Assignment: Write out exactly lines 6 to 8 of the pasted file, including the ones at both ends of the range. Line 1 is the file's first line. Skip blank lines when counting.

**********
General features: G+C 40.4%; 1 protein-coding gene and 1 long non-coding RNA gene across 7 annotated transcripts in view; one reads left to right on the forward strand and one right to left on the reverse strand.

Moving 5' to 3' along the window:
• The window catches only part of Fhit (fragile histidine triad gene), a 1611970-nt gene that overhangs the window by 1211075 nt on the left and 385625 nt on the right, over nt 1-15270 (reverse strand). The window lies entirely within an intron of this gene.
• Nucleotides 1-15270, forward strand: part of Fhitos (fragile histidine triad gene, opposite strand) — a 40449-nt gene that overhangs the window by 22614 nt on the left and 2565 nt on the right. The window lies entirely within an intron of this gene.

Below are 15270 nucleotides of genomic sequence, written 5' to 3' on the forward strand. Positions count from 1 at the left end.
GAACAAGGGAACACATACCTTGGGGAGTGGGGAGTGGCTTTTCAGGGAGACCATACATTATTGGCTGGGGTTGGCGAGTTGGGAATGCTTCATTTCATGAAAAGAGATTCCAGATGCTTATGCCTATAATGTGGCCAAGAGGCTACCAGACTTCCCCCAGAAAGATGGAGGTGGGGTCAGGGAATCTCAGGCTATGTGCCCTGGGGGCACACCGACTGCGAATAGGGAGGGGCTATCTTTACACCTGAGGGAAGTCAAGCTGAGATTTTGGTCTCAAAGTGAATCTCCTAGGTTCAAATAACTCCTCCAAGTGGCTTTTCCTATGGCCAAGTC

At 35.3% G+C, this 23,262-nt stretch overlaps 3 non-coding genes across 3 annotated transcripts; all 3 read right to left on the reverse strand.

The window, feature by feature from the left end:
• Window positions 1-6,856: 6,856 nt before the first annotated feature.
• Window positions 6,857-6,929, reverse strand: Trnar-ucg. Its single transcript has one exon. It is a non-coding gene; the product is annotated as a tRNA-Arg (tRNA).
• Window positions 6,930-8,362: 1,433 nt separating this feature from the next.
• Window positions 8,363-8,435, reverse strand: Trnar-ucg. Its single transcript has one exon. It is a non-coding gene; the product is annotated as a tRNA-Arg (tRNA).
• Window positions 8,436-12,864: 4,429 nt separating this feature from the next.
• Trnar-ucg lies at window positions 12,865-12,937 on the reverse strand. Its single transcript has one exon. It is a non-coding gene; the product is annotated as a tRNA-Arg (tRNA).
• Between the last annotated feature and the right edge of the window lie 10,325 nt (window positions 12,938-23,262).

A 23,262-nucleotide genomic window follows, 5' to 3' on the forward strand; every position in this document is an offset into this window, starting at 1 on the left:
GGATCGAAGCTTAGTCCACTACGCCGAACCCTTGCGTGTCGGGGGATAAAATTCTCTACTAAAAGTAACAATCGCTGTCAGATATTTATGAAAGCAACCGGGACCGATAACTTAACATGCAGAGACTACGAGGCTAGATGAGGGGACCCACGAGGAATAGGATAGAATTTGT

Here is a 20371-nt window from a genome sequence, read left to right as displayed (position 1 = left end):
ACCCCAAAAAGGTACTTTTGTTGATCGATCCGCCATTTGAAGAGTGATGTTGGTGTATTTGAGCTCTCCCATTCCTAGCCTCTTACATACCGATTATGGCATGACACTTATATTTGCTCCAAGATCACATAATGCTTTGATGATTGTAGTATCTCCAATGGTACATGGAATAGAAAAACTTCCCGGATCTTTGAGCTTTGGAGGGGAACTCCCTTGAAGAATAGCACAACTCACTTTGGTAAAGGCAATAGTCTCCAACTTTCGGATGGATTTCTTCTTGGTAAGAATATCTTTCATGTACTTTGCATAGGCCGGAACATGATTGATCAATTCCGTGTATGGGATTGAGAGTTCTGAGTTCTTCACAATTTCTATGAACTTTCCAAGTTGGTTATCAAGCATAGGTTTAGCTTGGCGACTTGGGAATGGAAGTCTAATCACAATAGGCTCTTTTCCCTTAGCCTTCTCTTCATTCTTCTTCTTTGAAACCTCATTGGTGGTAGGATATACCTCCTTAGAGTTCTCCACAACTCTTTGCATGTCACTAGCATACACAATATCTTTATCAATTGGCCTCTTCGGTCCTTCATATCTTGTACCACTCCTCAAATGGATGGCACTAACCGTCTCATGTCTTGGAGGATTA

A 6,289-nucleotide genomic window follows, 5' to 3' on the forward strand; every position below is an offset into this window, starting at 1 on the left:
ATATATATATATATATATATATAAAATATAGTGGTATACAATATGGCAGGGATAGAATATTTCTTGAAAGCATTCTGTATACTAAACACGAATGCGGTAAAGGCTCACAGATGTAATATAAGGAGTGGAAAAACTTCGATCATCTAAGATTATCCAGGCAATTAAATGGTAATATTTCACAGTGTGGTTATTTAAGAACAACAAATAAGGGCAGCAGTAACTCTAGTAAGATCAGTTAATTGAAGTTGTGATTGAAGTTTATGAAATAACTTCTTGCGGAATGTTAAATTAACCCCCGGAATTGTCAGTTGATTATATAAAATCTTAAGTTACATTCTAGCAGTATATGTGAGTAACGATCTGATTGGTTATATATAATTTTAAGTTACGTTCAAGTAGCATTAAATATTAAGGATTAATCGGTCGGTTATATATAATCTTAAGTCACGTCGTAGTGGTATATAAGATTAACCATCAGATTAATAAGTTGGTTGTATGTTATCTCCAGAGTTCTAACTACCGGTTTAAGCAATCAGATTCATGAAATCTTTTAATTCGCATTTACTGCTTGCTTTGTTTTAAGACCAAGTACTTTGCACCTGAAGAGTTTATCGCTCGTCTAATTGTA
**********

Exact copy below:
GAACAAGGGAACACATACCTTGGGGAGTGGGGAGTGGCTTTTCAGGGAGACCATACATTATTGGCTGGGGTTGGCGAGTTGGGAATGCTTCATTTCATGAAAAGAGATTCCAGATGCTTATGCCTATAATGTGGCCAAGAGGCTACCAGACTTCCCCCAGAAAGATGGAGGTGGGGTCAGGGAATCTCAGGCTATGTGCCCTGGGGGCACACCGACTGCGAATAGGGAGGGGCTATCTTTACACCTGAGGGAAGTCAAGCTGAGATTTTGGTCTCAAAGTGAATCTCCTAGGTTCAAATAACTCCTCCAAGTGGCTTTTCCTATGGCCAAGTC

At 35.3% G+C, this 23,262-nt stretch overlaps 3 non-coding genes across 3 annotated transcripts; all 3 read right to left on the reverse strand.

The window, feature by feature from the left end: